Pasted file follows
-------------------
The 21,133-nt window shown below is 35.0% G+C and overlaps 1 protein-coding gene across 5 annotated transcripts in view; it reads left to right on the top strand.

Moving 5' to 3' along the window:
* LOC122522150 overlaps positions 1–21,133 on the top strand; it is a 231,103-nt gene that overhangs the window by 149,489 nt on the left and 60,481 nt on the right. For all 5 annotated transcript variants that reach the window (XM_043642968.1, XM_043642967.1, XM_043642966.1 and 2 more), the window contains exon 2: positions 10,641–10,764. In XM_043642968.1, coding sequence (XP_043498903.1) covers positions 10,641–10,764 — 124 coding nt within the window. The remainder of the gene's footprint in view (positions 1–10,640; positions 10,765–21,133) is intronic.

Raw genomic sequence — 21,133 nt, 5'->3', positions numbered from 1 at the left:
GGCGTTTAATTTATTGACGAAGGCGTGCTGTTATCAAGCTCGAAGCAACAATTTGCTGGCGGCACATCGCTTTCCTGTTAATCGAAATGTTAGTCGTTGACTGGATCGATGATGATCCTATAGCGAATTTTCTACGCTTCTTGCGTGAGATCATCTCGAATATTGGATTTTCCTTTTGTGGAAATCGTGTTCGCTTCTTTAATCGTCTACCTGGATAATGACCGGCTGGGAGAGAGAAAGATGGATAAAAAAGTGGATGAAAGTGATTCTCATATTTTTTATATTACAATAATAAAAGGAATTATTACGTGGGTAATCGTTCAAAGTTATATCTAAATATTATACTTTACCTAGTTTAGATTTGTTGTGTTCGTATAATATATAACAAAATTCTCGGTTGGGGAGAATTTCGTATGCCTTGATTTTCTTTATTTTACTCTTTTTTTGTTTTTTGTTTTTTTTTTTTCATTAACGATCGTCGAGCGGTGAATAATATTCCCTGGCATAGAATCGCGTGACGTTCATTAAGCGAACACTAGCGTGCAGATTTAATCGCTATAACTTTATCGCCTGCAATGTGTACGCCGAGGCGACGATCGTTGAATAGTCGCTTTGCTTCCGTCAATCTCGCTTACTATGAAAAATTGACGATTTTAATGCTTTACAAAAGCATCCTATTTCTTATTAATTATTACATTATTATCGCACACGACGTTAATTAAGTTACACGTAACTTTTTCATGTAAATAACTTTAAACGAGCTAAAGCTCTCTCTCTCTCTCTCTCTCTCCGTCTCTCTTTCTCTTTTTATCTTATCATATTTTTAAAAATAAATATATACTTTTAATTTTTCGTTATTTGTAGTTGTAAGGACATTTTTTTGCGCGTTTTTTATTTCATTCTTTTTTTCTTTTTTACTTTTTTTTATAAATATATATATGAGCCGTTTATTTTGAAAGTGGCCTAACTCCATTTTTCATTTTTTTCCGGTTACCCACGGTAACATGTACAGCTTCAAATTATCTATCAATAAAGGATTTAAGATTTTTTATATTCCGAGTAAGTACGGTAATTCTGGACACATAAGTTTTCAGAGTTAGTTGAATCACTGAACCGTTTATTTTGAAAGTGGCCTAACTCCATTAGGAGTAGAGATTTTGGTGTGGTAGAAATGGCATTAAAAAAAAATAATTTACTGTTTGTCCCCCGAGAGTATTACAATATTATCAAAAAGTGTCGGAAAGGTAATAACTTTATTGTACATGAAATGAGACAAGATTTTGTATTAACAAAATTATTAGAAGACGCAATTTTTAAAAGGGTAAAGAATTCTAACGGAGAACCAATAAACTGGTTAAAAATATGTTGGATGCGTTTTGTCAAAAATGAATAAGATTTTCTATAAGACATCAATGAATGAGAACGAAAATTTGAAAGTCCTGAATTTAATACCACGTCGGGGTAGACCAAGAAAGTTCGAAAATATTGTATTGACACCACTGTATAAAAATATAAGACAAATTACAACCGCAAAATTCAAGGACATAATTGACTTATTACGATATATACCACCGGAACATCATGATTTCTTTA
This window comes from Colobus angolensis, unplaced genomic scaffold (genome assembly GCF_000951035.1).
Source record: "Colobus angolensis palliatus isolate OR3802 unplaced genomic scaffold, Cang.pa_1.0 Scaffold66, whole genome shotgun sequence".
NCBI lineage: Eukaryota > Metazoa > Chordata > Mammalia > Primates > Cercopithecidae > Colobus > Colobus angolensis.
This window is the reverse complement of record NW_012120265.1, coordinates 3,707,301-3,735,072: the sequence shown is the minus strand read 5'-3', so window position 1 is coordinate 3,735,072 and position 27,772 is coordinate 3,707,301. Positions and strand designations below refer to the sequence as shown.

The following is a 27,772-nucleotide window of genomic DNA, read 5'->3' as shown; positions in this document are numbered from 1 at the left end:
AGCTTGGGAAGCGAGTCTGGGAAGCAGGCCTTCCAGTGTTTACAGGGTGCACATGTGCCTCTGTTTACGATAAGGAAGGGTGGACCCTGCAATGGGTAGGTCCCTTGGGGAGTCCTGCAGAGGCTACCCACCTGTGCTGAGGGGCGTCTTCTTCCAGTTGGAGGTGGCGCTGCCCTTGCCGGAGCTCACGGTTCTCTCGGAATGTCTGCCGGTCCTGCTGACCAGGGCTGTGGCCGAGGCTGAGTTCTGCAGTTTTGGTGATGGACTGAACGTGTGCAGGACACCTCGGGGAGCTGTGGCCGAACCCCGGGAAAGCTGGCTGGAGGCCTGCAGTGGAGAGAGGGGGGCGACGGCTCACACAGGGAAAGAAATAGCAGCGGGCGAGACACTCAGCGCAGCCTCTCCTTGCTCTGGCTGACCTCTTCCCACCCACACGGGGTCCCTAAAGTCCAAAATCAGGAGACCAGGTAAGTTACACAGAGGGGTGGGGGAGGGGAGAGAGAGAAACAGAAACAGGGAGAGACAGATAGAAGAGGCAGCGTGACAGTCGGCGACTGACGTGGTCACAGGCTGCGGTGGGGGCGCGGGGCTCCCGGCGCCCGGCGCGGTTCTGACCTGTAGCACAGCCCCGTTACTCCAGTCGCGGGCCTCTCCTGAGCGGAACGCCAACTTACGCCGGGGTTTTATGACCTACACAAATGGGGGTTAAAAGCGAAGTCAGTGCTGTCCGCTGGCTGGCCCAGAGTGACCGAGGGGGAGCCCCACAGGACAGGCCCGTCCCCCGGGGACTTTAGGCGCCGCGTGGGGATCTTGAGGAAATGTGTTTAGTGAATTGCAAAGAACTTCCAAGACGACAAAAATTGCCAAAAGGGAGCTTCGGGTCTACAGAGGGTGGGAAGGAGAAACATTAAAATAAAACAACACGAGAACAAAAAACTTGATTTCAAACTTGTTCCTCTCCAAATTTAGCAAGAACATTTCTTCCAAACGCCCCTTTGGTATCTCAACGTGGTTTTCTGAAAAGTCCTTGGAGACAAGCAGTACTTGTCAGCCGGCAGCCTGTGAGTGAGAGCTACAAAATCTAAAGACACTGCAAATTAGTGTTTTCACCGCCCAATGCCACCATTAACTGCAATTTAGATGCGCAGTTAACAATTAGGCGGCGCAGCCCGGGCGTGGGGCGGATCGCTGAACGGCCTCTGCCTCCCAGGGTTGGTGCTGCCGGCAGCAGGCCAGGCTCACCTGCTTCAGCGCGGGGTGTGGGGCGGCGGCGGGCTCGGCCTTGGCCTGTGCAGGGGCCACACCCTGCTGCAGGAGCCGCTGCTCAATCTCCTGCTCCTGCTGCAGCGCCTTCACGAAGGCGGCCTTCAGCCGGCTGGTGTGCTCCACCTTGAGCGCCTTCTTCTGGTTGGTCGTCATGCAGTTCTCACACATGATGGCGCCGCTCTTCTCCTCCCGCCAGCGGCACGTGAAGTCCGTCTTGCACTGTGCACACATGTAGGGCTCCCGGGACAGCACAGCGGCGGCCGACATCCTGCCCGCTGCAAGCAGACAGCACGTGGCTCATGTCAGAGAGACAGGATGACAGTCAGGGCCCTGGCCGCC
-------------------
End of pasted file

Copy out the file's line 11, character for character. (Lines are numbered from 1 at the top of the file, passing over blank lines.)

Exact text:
AGCTTGGGAAGCGAGTCTGGGAAGCAGGCCTTCCAGTGTTTACAGGGTGCACATGTGCCTCTGTTTACGATAAGGAAGGGTGGACCCTGCAATGGGTAGGTCCCTTGGGGAGTCCTGCAGAGGCTACCCACCTGTGCTGAGGGGCGTCTTCTTCCAGTTGGAGGTGGCGCTGCCCTTGCCGGAGCTCACGGTTCTCTCGGAATGTCTGCCGGTCCTGCTGACCAGGGCTGTGGCCGAGGCTGAGTTCTGCAGTTTTGGTGATGGACTGAACGTGTGCAGGACACCTCGGGGAGCTGTGGCCGAACCCCGGGAAAGCTGGCTGGAGGCCTGCAGTGGAGAGAGGGGGGCGACGGCTCACACAGGGAAAGAAATAGCAGCGGGCGAGACACTCAGCGCAGCCTCTCCTTGCTCTGGCTGACCTCTTCCCACCCACACGGGGTCCCTAAAGTCCAAAATCAGGAGACCAGGTAAGTTACACAGAGGGGTGGGGGAGGGGAGAGAGAGAAACAGAAACAGGGAGAGACAGATAGAAGAGGCAGCGTGACAGTCGGCGACTGACGTGGTCACAGGCTGCGGTGGGGGCGCGGGGCTCCCGGCGCCCGGCGCGGTTCTGACCTGTAGCACAGCCCCGTTACTCCAGTCGCGGGCCTCTCCTGAGCGGAACGCCAACTTACGCCGGGGTTTTATGACCTACACAAATGGGGGTTAAAAGCGAAGTCAGTGCTGTCCGCTGGCTGGCCCAGAGTGACCGAGGGGGAGCCCCACAGGACAGGCCCGTCCCCCGGGGACTTTAGGCGCCGCGTGGGGATCTTGAGGAAATGTGTTTAGTGAATTGCAAAGAACTTCCAAGACGACAAAAATTGCCAAAAGGGAGCTTCGGGTCTACAGAGGGTGGGAAGGAGAAACATTAAAATAAAACAACACGAGAACAAAAAACTTGATTTCAAACTTGTTCCTCTCCAAATTTAGCAAGAACATTTCTTCCAAACGCCCCTTTGGTATCTCAACGTGGTTTTCTGAAAAGTCCTTGGAGACAAGCAGTACTTGTCAGCCGGCAGCCTGTGAGTGAGAGCTACAAAATCTAAAGACACTGCAAATTAGTGTTTTCACCGCCCAATGCCACCATTAACTGCAATTTAGATGCGCAGTTAACAATTAGGCGGCGCAGCCCGGGCGTGGGGCGGATCGCTGAACGGCCTCTGCCTCCCAGGGTTGGTGCTGCCGGCAGCAGGCCAGGCTCACCTGCTTCAGCGCGGGGTGTGGGGCGGCGGCGGGCTCGGCCTTGGCCTGTGCAGGGGCCACACCCTGCTGCAGGAGCCGCTGCTCAATCTCCTGCTCCTGCTGCAGCGCCTTCACGAAGGCGGCCTTCAGCCGGCTGGTGTGCTCCACCTTGAGCGCCTTCTTCTGGTTGGTCGTCATGCAGTTCTCACACATGATGGCGCCGCTCTTCTCCTCCCGCCAGCGGCACGTGAAGTCCGTCTTGCACTGTGCACACATGTAGGGCTCCCGGGACAGCACAGCGGCGGCCGACATCCTGCCCGCTGCAAGCAGACAGCACGTGGCTCATGTCAGAGAGACAGGATGACAGTCAGGGCCCTGGCCGCC